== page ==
Red Army medical treatment may now be used by West





A treatment used by Stalin’s Red Army to treat bacterial infections could offer modern patients the solution to hospital super-bug, MRSA. Bacteriophages, viruses which feed on bacteria, have been used in Eastern European medicine for more than 60 years as an alternative to antibiotics. During the 1930s, as cures were sought for bacterial diseases, bacteriophages lost out to antibiotics in western European countries since they were harder to patent and thus offered less potential profit for drug companies than antibiotic treatments. Treating an illness with a bacteriophage is also a more difficult process in its initial stages since a specific correct strain of the virus must be matched to a given bacterial infection, whereas antibiotics can be applied to kill off a number of different strains of bacteria at once. However, the growth of ‘super-bugs’, resistant bacterial strains resulting from the overuse of antibiotics, means that the use of bacteriophages may finally come of age in western Europe.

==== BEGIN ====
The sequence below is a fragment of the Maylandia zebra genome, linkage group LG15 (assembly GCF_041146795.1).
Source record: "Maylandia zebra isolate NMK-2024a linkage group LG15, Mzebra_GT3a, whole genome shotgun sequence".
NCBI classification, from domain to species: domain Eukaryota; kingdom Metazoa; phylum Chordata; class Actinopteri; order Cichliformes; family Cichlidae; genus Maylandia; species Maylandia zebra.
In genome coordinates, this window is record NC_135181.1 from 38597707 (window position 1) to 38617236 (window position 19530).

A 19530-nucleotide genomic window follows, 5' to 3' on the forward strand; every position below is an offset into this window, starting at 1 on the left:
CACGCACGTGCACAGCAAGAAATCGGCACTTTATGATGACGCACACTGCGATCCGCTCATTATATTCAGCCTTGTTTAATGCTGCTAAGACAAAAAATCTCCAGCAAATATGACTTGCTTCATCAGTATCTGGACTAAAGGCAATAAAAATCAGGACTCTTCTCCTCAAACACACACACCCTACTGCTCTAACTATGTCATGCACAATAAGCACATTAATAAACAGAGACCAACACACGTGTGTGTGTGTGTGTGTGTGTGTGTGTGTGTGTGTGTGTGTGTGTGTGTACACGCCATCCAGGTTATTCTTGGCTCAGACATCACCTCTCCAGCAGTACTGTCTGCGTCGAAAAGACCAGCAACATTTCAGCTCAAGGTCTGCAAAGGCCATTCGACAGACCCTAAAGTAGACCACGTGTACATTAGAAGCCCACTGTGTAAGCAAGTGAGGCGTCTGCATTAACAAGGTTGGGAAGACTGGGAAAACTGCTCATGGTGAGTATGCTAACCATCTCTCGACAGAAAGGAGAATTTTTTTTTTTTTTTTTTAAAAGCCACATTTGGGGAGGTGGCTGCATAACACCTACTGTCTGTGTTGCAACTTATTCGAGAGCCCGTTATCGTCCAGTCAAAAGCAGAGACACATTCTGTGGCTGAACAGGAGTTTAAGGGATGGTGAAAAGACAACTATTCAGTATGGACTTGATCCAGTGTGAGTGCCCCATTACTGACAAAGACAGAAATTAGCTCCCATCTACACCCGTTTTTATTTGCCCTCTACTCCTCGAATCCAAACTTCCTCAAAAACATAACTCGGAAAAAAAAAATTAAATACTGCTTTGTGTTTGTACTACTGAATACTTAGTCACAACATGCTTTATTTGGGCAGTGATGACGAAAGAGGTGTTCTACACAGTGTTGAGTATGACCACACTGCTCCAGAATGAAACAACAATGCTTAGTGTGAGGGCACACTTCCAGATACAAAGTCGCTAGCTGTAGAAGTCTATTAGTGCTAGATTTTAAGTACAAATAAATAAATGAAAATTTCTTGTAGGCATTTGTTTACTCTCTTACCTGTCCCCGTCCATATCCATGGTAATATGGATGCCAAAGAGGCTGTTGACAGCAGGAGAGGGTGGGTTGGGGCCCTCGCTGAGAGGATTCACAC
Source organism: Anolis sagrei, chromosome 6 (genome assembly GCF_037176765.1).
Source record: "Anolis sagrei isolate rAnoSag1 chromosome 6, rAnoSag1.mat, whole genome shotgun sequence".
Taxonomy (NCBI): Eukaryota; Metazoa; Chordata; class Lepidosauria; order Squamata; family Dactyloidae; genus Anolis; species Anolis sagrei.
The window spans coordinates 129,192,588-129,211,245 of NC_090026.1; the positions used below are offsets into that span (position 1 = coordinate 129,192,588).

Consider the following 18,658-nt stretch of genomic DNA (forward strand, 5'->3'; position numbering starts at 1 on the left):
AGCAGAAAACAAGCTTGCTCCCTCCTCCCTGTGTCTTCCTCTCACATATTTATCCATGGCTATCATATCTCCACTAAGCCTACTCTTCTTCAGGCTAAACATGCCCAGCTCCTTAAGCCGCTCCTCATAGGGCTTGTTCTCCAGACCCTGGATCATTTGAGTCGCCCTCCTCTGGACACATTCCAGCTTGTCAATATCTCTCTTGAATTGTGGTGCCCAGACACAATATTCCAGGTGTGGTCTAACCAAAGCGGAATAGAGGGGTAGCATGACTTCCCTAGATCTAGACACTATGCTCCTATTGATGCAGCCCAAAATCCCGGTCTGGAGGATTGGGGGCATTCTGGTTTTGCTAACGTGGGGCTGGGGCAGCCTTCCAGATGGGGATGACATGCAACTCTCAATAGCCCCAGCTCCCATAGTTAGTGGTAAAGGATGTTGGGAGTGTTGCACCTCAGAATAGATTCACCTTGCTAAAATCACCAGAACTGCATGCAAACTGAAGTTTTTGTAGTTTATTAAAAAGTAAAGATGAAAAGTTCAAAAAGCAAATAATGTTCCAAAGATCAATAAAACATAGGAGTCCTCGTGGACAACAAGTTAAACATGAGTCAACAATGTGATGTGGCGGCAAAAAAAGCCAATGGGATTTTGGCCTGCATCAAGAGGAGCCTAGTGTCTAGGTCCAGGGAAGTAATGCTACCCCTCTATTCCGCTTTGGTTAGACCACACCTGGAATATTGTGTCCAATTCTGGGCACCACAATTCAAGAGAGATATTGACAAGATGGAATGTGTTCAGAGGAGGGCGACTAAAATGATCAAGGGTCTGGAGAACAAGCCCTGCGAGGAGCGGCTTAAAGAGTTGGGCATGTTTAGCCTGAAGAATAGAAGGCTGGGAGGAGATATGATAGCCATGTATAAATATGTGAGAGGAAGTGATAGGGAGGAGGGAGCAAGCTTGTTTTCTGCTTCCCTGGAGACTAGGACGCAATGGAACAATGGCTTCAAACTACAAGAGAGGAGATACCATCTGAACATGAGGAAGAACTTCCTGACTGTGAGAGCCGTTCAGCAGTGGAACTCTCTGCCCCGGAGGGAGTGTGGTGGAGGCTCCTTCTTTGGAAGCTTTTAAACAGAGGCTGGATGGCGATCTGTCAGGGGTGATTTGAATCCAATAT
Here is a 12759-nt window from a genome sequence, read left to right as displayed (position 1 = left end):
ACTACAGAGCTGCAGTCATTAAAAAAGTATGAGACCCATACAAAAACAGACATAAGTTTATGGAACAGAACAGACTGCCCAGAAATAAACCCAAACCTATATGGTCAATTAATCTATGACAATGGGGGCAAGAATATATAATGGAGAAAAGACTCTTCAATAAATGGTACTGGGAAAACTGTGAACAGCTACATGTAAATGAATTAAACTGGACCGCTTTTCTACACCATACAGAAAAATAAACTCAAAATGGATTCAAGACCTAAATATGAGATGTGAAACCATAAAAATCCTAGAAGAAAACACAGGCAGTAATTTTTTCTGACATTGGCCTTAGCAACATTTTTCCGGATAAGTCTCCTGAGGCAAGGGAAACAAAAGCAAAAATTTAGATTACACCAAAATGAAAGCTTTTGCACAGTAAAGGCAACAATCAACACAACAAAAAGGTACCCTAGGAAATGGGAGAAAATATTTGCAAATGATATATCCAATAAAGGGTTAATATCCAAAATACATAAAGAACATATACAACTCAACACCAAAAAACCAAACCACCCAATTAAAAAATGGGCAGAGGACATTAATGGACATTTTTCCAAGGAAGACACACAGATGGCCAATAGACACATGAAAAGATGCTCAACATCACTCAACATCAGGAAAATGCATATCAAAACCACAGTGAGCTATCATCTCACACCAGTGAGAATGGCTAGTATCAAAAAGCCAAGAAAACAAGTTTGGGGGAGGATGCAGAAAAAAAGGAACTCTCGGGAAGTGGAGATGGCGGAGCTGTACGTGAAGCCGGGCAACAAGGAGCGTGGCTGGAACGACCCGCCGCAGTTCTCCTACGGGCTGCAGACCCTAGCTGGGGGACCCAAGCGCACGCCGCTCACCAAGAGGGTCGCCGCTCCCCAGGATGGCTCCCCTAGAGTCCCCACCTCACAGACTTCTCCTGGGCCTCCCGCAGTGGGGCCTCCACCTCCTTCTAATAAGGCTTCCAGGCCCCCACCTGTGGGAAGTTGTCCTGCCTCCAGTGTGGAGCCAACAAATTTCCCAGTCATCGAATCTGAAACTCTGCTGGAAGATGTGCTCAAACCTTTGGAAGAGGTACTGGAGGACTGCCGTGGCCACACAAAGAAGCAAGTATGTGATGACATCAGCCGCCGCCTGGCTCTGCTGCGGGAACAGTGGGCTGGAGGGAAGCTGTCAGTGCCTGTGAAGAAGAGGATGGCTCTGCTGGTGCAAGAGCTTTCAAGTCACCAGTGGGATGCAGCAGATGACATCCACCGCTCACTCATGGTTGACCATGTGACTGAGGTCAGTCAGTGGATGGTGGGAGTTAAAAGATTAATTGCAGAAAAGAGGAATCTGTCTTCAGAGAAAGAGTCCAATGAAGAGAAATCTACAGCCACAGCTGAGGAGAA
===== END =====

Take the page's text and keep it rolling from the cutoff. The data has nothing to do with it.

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Judith Ronat - 8/19/2007

I asked two retired Russian physicians about the article "Red Army medical treatment may now be used by West". They replied that they had witnessed the treatment, but that it was not very effective.
Let's not get our hopes up!